Disorders identified
People identified during a nuclear-testing-fallout study as having thyroid disorders will be informed of those disorders now that the study has been cancelled.

The study, of connections between fallout from Nevada nuclear tests and thyroid maladies, was cancelled by the Centers for Disease Control after consuming three and a half years and $8 million without reaching completion. The cancellation sparked charges of coverup.

Dr. Joseph Lyon, the director of the project, says researchers examined about 1,700 people in the course of the study and some of them have thyroid problems.

“So we have to notify several hundred individuals they have problems and will need follow-up,” he told the Deseret News.

There was no explanation of why the subjects of the study weren’t told promptly of their thyroid problems when they were first diagnosed.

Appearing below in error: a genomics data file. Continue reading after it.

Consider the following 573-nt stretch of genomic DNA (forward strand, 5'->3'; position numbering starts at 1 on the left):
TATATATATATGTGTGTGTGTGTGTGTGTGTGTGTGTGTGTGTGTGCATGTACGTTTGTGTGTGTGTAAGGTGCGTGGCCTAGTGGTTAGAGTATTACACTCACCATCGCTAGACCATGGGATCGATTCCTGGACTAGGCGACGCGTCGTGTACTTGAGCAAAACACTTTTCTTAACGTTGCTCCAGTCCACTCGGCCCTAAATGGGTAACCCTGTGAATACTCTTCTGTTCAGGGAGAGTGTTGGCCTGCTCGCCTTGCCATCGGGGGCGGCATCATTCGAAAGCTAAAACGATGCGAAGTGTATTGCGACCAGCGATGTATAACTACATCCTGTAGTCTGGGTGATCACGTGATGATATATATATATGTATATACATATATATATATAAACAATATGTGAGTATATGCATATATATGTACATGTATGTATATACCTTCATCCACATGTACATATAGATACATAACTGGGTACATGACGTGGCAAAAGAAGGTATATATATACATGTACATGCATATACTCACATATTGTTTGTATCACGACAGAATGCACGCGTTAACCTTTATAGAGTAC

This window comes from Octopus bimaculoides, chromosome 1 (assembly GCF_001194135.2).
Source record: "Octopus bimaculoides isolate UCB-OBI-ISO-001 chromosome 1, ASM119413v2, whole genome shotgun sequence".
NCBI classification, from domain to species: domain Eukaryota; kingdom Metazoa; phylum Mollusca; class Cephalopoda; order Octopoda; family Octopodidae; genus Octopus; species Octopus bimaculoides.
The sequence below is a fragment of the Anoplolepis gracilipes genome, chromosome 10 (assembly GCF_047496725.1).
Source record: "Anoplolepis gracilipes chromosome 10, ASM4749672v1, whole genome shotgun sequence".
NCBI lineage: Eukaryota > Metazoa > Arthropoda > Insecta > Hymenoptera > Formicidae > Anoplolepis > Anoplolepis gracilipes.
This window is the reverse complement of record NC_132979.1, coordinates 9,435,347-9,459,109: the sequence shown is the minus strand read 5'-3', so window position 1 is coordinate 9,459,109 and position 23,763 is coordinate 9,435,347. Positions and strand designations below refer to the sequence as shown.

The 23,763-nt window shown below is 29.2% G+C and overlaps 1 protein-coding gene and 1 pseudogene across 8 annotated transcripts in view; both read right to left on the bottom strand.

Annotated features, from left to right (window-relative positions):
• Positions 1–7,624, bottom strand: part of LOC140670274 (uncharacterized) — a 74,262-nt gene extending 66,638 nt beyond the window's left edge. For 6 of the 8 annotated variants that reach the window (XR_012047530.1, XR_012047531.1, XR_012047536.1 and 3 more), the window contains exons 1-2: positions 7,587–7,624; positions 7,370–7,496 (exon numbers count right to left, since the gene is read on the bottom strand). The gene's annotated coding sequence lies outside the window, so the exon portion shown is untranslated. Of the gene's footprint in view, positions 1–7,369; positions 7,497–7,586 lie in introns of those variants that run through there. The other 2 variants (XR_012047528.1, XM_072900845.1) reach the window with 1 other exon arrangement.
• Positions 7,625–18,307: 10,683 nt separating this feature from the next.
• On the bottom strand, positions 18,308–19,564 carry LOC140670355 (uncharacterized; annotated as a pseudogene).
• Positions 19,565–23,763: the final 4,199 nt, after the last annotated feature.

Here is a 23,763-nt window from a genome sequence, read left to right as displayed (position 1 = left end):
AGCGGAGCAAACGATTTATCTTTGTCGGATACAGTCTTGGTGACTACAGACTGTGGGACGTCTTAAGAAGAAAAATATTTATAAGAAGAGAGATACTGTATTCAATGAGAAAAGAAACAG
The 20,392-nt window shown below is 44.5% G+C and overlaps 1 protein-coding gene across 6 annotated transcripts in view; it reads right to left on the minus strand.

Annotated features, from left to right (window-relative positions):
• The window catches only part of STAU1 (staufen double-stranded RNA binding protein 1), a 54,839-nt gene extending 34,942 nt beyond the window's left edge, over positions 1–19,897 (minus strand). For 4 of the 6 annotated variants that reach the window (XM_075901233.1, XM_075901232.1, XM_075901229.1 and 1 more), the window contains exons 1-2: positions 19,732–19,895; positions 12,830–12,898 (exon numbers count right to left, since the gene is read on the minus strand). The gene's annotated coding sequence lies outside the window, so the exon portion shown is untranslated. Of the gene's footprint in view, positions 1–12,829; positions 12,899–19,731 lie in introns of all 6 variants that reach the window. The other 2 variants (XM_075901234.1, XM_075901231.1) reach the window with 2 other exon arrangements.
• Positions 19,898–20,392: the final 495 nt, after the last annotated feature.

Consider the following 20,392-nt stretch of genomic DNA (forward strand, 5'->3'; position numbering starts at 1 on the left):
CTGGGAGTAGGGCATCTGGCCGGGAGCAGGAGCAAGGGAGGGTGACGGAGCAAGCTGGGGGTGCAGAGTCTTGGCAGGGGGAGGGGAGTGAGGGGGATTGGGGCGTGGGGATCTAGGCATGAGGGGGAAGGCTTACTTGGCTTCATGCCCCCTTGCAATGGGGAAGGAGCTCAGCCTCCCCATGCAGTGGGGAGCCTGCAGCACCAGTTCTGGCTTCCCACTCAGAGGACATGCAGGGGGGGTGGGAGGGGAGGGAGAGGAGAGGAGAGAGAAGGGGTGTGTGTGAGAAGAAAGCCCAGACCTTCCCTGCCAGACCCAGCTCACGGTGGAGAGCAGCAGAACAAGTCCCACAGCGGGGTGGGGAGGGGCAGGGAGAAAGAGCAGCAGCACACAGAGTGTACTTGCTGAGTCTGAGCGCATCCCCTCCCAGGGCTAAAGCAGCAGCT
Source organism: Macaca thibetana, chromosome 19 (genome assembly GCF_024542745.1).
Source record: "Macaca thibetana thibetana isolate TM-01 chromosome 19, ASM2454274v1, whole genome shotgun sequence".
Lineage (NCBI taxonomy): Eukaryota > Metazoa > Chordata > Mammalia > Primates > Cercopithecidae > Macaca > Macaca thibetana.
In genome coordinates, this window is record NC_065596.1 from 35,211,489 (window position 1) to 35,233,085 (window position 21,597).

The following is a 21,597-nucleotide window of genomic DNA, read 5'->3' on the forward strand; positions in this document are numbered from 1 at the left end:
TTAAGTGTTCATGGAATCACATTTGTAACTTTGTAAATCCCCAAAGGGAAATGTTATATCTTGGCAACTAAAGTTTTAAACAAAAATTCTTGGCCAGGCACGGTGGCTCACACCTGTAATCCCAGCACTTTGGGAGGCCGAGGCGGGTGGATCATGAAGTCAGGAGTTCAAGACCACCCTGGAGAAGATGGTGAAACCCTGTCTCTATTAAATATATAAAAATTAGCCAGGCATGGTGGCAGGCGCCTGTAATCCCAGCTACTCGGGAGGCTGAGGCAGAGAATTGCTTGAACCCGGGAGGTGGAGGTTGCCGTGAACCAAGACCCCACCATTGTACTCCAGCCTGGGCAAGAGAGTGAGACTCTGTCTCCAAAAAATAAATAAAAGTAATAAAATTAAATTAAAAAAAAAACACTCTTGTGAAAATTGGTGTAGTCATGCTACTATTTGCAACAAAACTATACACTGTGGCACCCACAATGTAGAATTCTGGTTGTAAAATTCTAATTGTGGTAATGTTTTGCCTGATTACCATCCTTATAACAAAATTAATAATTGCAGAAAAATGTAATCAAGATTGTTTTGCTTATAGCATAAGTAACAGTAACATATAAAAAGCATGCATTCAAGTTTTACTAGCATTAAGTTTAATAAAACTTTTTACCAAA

Lyon declined comment on whether the number of thyroid problems identified was higher than would be expected in a normal or unexposed population.

Most of the scientists and other workers on the study will be laid off by the end of the month.

Dennis Myers was the news editor of the Reno News & Review. He was a journalist for more than four decades. In 1987-88 he was chief deputy secretary of state of Nevada. He was coauthor of Uniquely...